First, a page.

Investigation into Bridgemark stock scandal widens

BCSC executive director Peter Brady now investigating 82 subjects

Securities investigators in B.C. say they have identified dozens more subjects in their ongoing investigation into an alleged illegal share distribution plan involving penny stock companies listed on the highly speculative Canadian Securities Exchange (CSE).

On Tuesday, a British Columbia Securities Commission (BCSC) panel of three commissioners reserved its decision on lifting or maintaining temporary trading orders against most of the respondents to a notice of hearing issued last November.

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Before it did so, BCSC lawyer Graham MacLennan, who is spearheading the allegations on behalf of executive director Peter Brady, informed commissioners Nigel Cave, Judith Downes and Audrey Ho: “This investigation is very large; it’s ongoing; it’s very complex. And it will take more time to complete.”

In November, Brady issued a notice of hearing to 11 CSE-listed companies as well as 25 individuals and their 26 associated firms – collectively dubbed by Brady as the Bridgemark Group.

Once the investigation is complete, a full hearing will take place for the panel to judge the unproven allegations. Until then the panel had imposed three specific and limited trading orders (bans) on most of the respondents.

MacLennan said Tuesday there are now 82 subjects of the investigation, up from what was understood to be 62.

Glacier Media attended the panel’s hearing Tuesday. Recordings were not allowed and affidavits were not released to the public.

But MacLennan told the panel that the investigation has so far resulted in 116 production orders, including 14 to share-issuing companies, 44 to banks, 10 to brokerage firms, 36 to individuals and 12 to other entities. About 300 bank accounts and 230 brokerage accounts connected to subjects have been searched, he said.

Bridgemark Group Scheme

Collectively, the respondents have been involved in hundreds of other penny stock companies listed on the CSE and TSX Venture Exchange.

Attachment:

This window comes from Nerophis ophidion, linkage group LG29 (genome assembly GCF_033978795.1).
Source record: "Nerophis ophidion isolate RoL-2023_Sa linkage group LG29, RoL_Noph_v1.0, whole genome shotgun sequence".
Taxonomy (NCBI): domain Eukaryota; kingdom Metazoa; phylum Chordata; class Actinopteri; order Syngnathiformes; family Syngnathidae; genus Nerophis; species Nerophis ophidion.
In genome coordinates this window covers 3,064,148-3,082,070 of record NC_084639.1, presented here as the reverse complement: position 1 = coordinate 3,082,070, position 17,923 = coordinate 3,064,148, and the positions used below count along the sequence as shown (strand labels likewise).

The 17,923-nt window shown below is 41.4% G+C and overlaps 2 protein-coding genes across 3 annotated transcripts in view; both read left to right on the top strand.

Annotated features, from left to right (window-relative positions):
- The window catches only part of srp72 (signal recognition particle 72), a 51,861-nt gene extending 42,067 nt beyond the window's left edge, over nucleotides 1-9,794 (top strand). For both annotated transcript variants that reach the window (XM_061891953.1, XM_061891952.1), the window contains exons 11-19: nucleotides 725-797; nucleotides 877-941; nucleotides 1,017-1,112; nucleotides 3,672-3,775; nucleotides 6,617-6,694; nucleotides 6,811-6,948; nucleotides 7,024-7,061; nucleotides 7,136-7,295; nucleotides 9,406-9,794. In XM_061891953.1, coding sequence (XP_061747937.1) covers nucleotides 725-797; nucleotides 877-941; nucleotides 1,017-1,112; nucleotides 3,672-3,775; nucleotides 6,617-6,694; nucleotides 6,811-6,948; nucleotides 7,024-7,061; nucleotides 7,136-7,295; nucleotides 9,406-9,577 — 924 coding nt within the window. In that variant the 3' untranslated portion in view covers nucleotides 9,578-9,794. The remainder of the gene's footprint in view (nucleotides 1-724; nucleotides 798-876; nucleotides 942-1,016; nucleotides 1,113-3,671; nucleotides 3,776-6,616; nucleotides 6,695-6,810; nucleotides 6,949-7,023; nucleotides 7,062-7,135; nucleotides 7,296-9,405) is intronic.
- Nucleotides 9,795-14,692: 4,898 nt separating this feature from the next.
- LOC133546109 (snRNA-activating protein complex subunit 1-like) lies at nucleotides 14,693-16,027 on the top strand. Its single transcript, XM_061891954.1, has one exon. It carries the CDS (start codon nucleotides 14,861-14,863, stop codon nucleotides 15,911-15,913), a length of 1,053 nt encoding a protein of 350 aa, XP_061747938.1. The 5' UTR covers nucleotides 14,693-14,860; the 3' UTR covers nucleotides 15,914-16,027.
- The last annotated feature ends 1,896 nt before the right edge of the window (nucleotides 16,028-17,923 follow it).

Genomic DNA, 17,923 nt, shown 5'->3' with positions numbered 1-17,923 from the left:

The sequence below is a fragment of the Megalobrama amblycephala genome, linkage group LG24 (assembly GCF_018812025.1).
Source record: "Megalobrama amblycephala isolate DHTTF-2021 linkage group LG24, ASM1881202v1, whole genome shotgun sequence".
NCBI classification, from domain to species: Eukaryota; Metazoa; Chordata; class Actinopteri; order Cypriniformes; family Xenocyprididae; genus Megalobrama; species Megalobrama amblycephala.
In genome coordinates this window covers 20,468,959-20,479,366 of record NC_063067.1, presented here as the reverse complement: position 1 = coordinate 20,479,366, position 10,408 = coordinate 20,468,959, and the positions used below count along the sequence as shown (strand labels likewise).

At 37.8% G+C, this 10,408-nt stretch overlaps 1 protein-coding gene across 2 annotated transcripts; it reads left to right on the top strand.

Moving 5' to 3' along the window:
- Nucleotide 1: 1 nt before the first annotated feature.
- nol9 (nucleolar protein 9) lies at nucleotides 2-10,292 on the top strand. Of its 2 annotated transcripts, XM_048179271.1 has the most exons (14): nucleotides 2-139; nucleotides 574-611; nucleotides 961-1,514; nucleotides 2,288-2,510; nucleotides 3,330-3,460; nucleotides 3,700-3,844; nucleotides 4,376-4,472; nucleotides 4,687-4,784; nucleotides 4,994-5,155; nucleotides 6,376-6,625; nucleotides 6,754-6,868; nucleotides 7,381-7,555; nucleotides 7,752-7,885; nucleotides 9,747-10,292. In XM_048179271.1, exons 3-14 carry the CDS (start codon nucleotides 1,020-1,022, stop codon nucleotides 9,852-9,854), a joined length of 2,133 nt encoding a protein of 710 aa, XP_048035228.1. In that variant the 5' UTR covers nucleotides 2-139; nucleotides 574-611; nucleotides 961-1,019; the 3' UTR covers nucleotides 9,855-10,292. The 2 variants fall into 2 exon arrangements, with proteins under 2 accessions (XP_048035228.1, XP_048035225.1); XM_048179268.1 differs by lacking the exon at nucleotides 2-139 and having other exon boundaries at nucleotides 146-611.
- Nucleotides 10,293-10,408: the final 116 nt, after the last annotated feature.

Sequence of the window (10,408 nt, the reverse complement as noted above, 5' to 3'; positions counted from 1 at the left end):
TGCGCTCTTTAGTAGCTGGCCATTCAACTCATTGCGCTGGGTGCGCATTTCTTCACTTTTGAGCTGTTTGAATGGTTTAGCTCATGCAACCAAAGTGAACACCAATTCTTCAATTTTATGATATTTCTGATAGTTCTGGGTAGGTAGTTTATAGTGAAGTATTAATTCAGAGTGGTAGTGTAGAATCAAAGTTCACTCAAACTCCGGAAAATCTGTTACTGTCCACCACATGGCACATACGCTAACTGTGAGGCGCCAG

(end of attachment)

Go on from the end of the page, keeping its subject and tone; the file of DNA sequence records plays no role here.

Brady alleged that between February 2018 and August 2018 that so-called consultants privately bought at least $50.9 million worth of stock at pennies per share but had most of the money returned in alleged phoney consulting fees – a process described by Brady as like a “cash swap.”

Meanwhile, noted Brady, the 11 companies (also respondents) publicly touted they had raised and secured all the money via the private placements (252 million shares), as evidence of investor interest.

The Bridgemark Group members then allegedly dumped the shares into the market, at a fraction of the original purchase price, where retail investors picked them up.

At the core of the case is the unproven allegation from BCSC that BridgeMark members are not actually consultants, defined by BCSC as those who spend “a significant amount of time and attention on the affairs and business of the issuer.”

That alleged conduct would be abusive to the capital markets.

MacLennan argued Tuesday that the orders should remain as “the public would reasonably expect” them to.

According to the BCSC, the orders include prohibiting the respondents from purchasing any securities of an issuer listed on the CSE that are distributed using the consultant exemption for distribution of securities without a prospectus.

Lawyers for the respondents argued against the orders being extended.

Lawyer Patricia Taylor said her client, Simran Gill, director of BridgeMark Management Ltd., did not conduct a so-called “cash swap” with one of the companies in question, Cryptobloc Technologies, which reported annual revenues of $76,000 in January 2018. Rather he only purchased $45,000 worth of shares, or just 1% of the questionable $4.5 million sale of shares to consultants in June 2018. Taylor said Gill did the work asked of him for $250,000.

The Bridgemark Group was dubbed such because of the many connections respondents had to BridgeMark Financial Corp., whose principal is Anthony Kevin Jackson, a chartered professional accountant from West Vancouver.

Some respondents had trading orders lifted in January because there were no ties to the four companies the panel determined Brady had, to that point, provided more substantial evidence of alleged abusive conduct.

Orders were also lifted against Jackson’s accounting firm Jackson and Company and BridgeMark Financial itself.

Jackson’s lawyer Patrick Sullivan has argued the term “Bridgemark Group” is prejudicial to his clients.

On Tuesday Sullivan argued the orders are unnecessary and disruptive to Jackson’s business dealings. He said there is no threat to the capital markets in keeping them in place.

Furthermore, he noted the CSE had recently placed a four-month hold on the resale of shares distributed under the consultant exemption (so they cannot be quickly resold). Thus the orders, which are prejudicial to reputation, are redundant, he argued.

MacLennan said the new CSE policy is subject to change and any breach does not have the same consequences as the orders.

“In my submission the evidence has not changed to justify ending the temporary orders,” said MacLennan.

Taylor said under the policy one couldn’t possibly sell the shares even if they wanted to.

 

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